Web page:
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Lukk v. State Farm Mutual Automobile Insurance Co.

Superior Court of Delaware, New Castle

May 12, 2014


Submitted: March 31, 2014

Decided: March 31, 2014

Upon Plaintiff's Motion for Summary Judgment DENIED.

Joseph J. Longobardi, III, Esquire, Longobardi & Boyle, LLC, Wilmington, Delaware, Attorney for Plaintiff.

Colin M. Shalk, Esquire, Casarino, Christman, Shalk, Ransom & Doss, P.A., Wilmington, Delaware, Attorney for Defendant.


Paul R. Wallace, Judge.

I. Introduction

Plaintiff Cotty Jaak Lukk ("Mr. Lukk") has filed a claim against State Farm Mutual Automobile Insurance Company ("State Farm") for breach of contract for failing to pay underinsured motorist benefits pursuant Mr. Lukk's father's State Farm insurance policy (the "Policy").[1] Mr. Lukk alleges that he is entitled to benefits under a "Resident Relative" clause in the Policy.[2] He has moved for summary judgment, urging, inter alia, the Court to interpret the Policy's primary residency requirement as void against public policy.[3] State Farm argues that: (1) the Policy's language is valid and enforceable; (2) that language does not allow Mr. Lukk's father to claim that his son "resides primarily" in more than one household; and (3) the evidence demonstrates that Mr. Lukk did not primarily reside with his father as the Policy requires.[4] For the following reasons, Mr. Lukk's Motion for Summary Judgment is DENIED.

II. Factual and Procedural Background

On June 6, 2010, Mr. Lukk was seriously injured in an accident that took place in Indiana County, Pennsylvania while he was the passenger in a friend's truck.[5] Mr. Lukk's friend was liable for the one-vehicle accident and Mr. Lukk collected the $35, 000.00 policy limit from his friend's insurance company.[6] He then made a claim for Underinsured Motorist Coverage ("UIM") through the Policy.[7] State Farm denied coverage alleging that if Mr. Lukk's primary residence was with a parent, it was with his mother and, thus, he was not covered under the Policy.[8]

At the time of the accident, Mr. Lukk was an adult, living in his own apartment and attending a technical college in Western Pennsylvania.[9] During Mr. Lukk's childhood, his parents shared equal custody and he alternated between their houses week-by-week.[10] During his childhood and into adulthood, Mr. Lukk maintained a bedroom with furniture, clothing and personal effects in both his father's and his mother's home.[11] Mr. Lukk's father and mother jointly shared his expenses including his car insurance payments, cell phone payments and spending money.[12] Mr. Lukk had access to two vehicles, one registered to his father and the other registered to his mother.[13] Mr. Lukk's primary source of income was from both his parents and was additionally supplemented by student loans.[14]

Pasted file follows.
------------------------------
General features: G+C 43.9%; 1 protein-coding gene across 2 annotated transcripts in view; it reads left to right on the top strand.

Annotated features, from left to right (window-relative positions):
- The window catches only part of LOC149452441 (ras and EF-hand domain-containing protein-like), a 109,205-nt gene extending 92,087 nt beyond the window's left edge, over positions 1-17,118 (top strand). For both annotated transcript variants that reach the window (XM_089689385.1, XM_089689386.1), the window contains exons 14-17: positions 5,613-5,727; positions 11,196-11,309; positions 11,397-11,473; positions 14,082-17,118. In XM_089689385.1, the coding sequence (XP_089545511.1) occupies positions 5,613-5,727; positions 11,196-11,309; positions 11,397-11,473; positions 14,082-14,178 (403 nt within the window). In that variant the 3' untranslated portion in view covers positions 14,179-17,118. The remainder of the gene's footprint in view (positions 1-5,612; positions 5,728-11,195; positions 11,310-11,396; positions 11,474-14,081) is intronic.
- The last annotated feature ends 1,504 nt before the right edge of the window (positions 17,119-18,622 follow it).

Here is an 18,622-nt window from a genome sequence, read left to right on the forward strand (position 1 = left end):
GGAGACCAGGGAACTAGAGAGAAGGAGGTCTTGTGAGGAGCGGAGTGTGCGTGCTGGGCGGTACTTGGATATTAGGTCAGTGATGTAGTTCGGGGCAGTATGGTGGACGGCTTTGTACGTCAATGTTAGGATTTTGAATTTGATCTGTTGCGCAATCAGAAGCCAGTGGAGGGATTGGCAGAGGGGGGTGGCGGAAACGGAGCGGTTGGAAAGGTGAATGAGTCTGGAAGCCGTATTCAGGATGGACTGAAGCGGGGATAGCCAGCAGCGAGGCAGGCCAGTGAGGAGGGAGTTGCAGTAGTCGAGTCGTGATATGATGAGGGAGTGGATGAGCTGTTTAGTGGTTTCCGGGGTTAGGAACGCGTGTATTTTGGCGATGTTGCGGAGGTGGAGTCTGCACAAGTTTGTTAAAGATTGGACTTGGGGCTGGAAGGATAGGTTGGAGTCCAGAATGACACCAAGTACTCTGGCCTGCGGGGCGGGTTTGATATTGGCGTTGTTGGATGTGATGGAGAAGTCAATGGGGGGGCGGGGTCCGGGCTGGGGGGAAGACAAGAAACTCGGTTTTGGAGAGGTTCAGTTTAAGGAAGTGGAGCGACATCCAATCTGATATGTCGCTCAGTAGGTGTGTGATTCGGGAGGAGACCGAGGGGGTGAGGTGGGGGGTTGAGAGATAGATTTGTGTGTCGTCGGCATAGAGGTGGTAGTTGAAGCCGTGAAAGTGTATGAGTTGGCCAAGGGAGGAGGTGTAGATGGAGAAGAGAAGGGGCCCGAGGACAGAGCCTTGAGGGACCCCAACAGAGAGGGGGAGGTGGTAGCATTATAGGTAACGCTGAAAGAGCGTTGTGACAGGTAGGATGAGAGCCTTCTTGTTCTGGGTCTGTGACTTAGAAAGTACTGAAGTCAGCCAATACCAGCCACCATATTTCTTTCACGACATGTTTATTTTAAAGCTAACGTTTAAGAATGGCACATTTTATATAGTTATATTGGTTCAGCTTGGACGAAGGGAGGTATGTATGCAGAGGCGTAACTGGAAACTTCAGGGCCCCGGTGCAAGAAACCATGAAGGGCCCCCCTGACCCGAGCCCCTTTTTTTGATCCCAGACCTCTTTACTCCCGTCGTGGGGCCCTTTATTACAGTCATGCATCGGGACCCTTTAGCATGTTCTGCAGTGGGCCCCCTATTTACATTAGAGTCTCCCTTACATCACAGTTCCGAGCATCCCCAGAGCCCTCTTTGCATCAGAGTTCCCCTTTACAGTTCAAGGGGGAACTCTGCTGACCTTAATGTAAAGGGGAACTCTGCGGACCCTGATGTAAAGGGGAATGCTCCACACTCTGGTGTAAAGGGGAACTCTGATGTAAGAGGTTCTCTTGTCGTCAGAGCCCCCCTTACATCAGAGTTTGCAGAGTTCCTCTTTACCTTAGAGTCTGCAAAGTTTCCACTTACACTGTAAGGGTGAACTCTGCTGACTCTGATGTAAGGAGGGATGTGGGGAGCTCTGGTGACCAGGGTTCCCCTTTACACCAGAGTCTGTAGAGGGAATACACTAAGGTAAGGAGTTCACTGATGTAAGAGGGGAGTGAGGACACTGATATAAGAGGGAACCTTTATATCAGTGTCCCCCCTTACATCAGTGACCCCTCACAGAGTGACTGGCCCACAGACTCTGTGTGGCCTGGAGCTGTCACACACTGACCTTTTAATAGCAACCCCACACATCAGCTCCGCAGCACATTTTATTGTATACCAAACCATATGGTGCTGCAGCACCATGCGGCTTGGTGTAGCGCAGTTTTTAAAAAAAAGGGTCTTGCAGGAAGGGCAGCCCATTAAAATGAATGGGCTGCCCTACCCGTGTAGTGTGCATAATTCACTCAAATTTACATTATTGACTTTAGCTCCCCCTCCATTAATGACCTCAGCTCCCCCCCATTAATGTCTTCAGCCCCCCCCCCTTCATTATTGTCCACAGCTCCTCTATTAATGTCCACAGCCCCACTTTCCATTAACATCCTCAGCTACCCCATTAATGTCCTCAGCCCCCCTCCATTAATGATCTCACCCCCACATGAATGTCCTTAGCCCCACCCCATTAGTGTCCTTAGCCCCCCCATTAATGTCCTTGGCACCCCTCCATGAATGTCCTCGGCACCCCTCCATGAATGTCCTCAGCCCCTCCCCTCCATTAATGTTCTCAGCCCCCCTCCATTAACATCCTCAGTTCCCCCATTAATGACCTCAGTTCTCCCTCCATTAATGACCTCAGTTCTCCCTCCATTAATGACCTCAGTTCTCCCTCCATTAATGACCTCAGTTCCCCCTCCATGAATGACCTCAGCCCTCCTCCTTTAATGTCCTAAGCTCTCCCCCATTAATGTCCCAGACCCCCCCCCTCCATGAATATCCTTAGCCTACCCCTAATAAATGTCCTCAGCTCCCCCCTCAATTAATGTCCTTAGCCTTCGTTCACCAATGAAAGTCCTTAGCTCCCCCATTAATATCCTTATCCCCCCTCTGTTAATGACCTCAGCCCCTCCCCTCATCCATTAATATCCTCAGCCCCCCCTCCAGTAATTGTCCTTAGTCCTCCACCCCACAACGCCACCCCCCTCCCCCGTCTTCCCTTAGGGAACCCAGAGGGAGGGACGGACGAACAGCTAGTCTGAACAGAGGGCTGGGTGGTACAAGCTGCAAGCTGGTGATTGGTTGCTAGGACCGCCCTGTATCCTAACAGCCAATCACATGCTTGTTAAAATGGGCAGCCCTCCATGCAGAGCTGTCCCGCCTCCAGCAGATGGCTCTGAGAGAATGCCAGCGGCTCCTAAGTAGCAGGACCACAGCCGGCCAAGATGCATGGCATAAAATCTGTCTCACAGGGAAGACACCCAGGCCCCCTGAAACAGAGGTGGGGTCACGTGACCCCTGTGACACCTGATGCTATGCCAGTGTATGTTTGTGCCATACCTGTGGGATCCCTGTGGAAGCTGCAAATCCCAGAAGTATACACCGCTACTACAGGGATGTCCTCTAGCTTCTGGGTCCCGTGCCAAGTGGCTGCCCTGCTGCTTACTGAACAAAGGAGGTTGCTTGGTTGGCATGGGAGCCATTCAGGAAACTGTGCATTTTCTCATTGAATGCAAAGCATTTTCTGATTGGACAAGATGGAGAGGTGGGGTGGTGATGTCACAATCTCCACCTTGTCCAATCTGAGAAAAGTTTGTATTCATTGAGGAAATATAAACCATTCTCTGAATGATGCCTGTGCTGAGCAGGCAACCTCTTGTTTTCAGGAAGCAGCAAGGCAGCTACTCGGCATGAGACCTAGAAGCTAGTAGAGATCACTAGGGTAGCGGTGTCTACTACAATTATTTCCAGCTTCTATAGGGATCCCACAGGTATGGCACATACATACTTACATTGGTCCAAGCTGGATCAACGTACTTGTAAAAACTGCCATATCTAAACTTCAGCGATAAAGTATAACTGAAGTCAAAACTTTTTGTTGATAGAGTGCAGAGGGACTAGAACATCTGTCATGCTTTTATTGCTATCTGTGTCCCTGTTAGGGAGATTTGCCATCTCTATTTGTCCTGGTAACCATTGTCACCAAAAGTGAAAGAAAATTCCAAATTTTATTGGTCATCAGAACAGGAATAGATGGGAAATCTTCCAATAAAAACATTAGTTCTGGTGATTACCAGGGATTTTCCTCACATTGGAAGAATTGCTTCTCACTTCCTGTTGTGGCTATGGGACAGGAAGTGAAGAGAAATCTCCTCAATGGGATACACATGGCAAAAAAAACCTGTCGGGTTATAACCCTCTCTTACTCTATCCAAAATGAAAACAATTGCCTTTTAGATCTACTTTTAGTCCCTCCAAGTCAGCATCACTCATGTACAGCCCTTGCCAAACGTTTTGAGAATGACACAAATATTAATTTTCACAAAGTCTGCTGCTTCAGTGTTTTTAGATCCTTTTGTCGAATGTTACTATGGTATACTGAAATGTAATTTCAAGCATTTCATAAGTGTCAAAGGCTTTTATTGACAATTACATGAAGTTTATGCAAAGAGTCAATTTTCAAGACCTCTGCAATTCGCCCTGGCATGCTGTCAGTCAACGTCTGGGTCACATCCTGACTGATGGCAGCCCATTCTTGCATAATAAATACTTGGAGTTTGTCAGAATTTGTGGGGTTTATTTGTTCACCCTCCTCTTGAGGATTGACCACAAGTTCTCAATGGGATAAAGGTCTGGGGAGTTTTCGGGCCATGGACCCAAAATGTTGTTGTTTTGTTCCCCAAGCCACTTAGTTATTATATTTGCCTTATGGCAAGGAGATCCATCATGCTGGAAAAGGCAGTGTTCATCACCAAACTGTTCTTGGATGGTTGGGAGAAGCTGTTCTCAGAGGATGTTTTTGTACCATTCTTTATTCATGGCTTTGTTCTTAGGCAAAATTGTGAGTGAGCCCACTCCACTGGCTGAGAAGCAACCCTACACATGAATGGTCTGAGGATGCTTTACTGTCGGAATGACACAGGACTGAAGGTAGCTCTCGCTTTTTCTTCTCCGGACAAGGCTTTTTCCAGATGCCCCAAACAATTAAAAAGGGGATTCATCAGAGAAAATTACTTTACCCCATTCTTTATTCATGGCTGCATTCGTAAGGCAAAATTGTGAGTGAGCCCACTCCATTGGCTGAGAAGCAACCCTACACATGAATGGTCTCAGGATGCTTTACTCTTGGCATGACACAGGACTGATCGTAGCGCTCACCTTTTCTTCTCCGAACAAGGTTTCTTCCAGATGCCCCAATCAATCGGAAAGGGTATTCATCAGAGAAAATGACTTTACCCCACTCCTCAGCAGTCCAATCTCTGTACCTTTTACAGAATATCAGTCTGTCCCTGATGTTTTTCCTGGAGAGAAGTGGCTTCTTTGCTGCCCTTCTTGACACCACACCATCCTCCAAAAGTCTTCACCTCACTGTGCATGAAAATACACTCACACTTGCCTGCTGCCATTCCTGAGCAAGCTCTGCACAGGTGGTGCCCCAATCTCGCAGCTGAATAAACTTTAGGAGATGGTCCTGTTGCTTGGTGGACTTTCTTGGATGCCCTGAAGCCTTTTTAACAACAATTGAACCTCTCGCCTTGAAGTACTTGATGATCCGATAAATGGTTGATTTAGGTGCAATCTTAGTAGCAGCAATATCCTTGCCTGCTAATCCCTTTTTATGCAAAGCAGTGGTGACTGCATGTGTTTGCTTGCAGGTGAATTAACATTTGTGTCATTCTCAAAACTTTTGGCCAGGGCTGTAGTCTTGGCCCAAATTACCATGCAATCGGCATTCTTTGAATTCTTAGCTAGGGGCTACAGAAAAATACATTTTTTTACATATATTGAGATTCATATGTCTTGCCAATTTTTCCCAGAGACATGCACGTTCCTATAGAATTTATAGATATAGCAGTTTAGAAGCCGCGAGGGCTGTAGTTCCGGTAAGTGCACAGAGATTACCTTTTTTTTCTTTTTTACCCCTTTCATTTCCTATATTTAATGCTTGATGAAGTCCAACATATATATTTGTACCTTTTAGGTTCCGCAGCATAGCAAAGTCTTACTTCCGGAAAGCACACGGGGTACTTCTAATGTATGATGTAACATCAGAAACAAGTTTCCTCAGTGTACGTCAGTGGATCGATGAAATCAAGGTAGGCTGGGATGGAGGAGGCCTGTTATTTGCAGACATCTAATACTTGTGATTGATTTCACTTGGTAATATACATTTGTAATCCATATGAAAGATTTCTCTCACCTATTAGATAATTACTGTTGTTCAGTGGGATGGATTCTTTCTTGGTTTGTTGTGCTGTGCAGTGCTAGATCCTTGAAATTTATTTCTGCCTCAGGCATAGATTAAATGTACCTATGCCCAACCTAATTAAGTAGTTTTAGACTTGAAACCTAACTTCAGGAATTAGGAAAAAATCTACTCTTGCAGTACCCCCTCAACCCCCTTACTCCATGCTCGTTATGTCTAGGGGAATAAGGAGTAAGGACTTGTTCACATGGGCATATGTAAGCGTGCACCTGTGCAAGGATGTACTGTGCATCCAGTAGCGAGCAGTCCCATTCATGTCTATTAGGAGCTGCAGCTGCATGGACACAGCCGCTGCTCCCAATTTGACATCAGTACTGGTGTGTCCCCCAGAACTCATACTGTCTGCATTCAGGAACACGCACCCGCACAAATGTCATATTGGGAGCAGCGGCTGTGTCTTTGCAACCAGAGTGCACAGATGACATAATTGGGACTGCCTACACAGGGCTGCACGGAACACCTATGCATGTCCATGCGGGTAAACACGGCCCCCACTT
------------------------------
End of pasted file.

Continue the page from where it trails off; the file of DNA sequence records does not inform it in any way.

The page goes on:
Mr. Lukk has filed a breach of contract action in this Court against State Farm.[15] Mr. Lukk claims that he incurred substantial medical injuries from the accident while he was an insured resident relative pursuant to the Policy.[16]According to Mr. Lukk, State Farm breached the Policy when it refused to pay him underinsured motorist benefits and he demands full payment of those underinsured motorist benefits, costs and interest.[17] He now seeks summary judgment on this claim.[18]

III. Parties' Contentions

Mr. Lukk says that he is entitled to summary judgment because, in his view, the Policy improperly restricts access to uninsured/underinsured motorist benefits and is therefore void as against public policy.[19] Mr. Lukk challenges the Policy's "Resident Relative" definition which states:

Resident Relative means a person other than you, who resides primarily with the first person shown as a named insured on the Declarations Page and who is:
1. related to that named insured or his or her spouse by blood, marriage, or adoption, including an unmarried and unemancipated child of either who is away at school or otherwise maintains his or her primary residence with that named insured; or
2. a ward or a foster child of that named insured his or her spouse, or a person described in 1. above.[20]

This express language of the Policy, he contends, creates a class of persons, then restricts the scope of the insurance coverage for such persons, and in doing so improperly reduces the minimum coverage benefits provided under 18 Del. C. § 3902.[21] Mr. Lukk argues that Delaware's public policy requires this Court to interpret any attempt to limit any person's claim to uninsured/underinsured motorist protection narrowly and against imposing any limitations on coverage.[22]He argues further that he is entitled to UIM benefits because he satisfies the Policy's "Resident Relative" definition which he suggests should account for any person living in more than one residence.[23]